PDA's Can Help Manage Our Fibromyalgia

Discussion in 'Fibromyalgia Main Forum' started by pearls, Aug 26, 2003.

  1. pearls

    pearls New Member

    Have you used a personal digital assistant (one of those very small, truly portable computers) to help with cognitive fibromyalgia problems? While I was reading an article about how PDA's can help with genealogy, I was struck by how this technology might be of immense help with our memory problems and all the rest (providing we don't lose the darn thing!).

    The article, "12 Things You Can Do With a PDA That You Can't Do With Any Other Computer," is online at Ancestry. They include the following:

    1) Photo Album
    2) Compass
    3) Travel Log
    4) Newspaper
    5) Book
    6) Alarm
    7) Games
    8) Shooping List
    9) Checklist
    10)Outline
    11)MP3 Player
    12)Email

    The article includes a paragraph for each item listed. Briefly,If you carry a PDA, you can keep pictures of your family or whomever in the thing; along with GPS equipment, use it as a compass to find exact spots; and record the "global address" (though the author didn't use that phrase) so you can record and find that exact spot again.

    With your PDA, you can also read the newspaper if you also subscribe to a free source for various periodicals (website given in the article); read books (also free at that website); use it as an alarm, such as reminders to take medicine: and play games.

    In addition, you can keep your shopping list on the PDA; keep checklists or other notes; make outlines for speaking at meetings; download songs and play them using added equipment; and with additional equipment, send and receive email - and even (though s l o w l y) browse some web sites.

    Wow! Think of the possibilities for us! I'll quickly set aside numbers 1, 7, and 11. Now here are ones that excite me:

    #2 and #3) Using a PDA/GPS interface, we could find the global address of a place (recorded as longitude and latitude - but specific down to within a few feet!), record that global address, and find it again anytime we want. The global address is independent of street names and addresses, and is used by airplane and ship pilots, and increasingly by everyone else. Why not fibromyalgia sufferers for our specific problems? (Some of this was not in the article. My son, who is an ecologist, uses GPS in the field.)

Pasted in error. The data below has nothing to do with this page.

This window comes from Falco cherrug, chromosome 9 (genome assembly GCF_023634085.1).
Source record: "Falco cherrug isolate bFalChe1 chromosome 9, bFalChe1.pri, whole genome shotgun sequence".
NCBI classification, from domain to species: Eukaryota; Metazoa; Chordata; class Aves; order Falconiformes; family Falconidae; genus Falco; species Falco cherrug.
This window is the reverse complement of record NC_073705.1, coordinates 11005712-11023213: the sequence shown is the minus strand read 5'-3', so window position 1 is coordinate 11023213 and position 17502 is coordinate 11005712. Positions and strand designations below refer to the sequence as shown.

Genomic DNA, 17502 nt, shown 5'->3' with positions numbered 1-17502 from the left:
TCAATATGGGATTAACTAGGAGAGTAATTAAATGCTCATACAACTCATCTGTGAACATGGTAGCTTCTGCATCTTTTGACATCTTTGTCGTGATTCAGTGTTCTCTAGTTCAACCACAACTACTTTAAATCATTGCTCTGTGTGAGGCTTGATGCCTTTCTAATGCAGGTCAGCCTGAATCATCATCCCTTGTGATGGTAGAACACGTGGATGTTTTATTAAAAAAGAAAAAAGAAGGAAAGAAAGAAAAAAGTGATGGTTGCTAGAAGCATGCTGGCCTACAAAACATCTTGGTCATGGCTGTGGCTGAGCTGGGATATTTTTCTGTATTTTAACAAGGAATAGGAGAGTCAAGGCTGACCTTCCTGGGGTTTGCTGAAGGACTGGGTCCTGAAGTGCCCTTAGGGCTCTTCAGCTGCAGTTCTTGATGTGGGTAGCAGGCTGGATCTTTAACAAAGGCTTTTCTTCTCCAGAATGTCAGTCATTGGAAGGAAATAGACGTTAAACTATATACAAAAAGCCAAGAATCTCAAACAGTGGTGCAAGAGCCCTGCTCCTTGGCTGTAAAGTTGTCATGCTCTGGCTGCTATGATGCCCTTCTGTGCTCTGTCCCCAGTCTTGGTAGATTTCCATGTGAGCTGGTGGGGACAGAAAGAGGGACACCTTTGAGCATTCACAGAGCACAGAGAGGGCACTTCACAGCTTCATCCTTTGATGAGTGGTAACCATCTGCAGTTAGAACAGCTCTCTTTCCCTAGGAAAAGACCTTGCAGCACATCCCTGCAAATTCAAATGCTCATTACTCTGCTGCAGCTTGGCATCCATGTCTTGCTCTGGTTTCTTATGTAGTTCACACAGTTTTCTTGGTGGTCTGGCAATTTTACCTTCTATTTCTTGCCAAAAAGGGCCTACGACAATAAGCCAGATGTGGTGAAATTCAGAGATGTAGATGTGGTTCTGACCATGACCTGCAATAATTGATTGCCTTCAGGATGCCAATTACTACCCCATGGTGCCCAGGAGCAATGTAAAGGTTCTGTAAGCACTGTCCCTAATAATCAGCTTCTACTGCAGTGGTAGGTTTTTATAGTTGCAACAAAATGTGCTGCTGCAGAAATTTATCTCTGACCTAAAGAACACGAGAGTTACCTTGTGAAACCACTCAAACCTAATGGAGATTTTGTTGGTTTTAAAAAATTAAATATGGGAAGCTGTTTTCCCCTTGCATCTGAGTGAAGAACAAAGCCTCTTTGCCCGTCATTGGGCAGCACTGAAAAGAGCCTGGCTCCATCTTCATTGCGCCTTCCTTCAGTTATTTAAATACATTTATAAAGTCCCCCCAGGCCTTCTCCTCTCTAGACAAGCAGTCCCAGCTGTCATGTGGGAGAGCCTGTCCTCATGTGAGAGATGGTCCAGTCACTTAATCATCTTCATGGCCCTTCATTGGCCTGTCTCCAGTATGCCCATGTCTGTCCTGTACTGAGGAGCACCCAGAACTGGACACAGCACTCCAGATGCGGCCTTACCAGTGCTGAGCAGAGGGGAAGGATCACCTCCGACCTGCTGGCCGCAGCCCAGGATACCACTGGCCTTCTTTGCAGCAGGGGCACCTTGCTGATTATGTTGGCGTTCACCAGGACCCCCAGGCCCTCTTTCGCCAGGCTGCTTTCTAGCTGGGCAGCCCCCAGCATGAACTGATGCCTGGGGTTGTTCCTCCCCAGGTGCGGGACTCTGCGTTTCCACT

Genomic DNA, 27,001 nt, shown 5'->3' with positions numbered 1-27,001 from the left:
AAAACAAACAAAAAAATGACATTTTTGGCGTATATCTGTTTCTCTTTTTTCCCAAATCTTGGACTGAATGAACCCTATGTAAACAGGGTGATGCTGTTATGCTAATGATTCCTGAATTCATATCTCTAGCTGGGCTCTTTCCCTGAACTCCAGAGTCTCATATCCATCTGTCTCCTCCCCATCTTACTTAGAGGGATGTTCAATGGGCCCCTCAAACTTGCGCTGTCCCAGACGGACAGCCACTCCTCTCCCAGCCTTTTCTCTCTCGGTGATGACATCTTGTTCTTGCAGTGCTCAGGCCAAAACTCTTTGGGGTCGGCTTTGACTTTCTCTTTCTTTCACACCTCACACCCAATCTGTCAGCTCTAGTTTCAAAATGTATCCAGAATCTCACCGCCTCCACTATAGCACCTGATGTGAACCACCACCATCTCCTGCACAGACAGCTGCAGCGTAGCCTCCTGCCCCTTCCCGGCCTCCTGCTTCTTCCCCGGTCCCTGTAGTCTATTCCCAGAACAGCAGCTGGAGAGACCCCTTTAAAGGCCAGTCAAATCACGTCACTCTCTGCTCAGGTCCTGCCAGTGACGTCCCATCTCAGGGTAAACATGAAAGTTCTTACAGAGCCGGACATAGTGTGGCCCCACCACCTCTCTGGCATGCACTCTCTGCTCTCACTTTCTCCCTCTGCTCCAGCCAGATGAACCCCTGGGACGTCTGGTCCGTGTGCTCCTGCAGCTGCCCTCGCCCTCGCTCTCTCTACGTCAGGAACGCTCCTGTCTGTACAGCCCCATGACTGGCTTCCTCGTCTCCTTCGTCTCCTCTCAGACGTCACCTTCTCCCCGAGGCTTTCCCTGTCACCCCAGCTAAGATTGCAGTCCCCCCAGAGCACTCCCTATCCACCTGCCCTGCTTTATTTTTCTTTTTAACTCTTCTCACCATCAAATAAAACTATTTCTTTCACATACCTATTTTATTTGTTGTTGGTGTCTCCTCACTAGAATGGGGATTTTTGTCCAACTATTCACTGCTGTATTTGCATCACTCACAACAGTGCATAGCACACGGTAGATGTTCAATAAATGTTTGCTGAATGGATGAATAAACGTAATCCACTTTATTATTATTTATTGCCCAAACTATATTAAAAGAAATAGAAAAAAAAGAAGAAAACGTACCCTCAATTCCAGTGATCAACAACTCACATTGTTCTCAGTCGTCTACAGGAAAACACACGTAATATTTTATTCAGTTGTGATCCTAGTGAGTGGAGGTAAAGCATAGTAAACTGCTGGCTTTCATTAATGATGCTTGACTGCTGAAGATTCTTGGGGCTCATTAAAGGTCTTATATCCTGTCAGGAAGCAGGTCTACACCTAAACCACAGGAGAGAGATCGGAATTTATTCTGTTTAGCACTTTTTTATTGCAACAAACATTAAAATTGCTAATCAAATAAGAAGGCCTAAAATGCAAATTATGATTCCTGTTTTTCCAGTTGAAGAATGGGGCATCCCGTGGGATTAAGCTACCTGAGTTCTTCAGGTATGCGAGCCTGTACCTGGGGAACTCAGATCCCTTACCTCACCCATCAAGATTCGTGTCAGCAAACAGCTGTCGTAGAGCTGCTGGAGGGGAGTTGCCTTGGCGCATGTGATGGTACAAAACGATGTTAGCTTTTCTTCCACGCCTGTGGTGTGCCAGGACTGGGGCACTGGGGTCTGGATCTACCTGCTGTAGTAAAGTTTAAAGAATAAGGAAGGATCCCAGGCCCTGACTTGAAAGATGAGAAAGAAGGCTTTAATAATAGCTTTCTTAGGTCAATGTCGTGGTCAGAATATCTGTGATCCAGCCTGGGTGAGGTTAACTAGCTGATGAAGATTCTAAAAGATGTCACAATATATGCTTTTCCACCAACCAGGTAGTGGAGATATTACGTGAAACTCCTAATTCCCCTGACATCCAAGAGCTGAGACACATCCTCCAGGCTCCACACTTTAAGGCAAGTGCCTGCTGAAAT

#4 and #5) How many hours have you sat in doctor's offices with nothing to do or read? Some offices have precious little to read and all you can do is sit there! With your PDA and a subscription, you'll always have something to read, even for long waits in the examination room.

    #6) The article even specifically mentioned using the alarm feature for medication reminders. But beyond that, how about using us to remind us to do chores, to go to the doctor, or pick up our prescriptions, or even to rest (which more than one FMS doc has said is the hardest thing to accomplish in managing this disease)?

    #8) Shopping list: I've actually been working out a way to use my table-top computer to help me keep track of what I need to buy at various stores. I thought it would be easy. So far, my scribblings on backs of envelopes is about as effective as my computer solutions. But I don't like my envelope shopping lists! My handwriting is horrible, and I forget things to put on the list! The portability of the PDA might be the key.

    #9 Checklists as stress-reducers were mentioned in today's Pro Health, "Tip of the Day." Stress is one of the major things that can bring about flares. With the PDA, our lists can be archived. We could keep checklists of "Things to Do," for instance. We could also keep records of how we feel each day, where we hurt, how it hurts, and what seems to bring it on.

    #10) For some of us, making outlines may seem far from what we'll need to do right now, and the article was referring to using the PDA to help when people had to speak to audiences. However, I think using the PDA to help with our doctor visits has a lot of potential.

    Using the PDA, prepare for the doctor visit in advance. In the order of importance, list the several things you wish to bring up at your visit. Later, if you think of something else you wish to insert, you can easily make that change on the PDA. Then, either during or right after the visit, put in the doctor's response to the points you've brought up, as well as other things discussed during the visit. Then you'll have a record of the visit.

    In addition, I think it would be great to move or copy my medications list onto a PDA. I always try to take a list of my medications, the dosages, what each one is for, and the date I started on each medication to each doctor visit. It is sorted into meds I take each day, those I take when necessary, and others I keep on hand. On page 2, I keep tabs on all medications I've discontinued, along with the information I keep for my active meds. My doctors love it. If I could keep this list on my PDA, it would give me the capability to make changes right in the doctor's office, before I forget to do so (which has happened a lot). It also allows me to access the list if I've forgotten to bring it.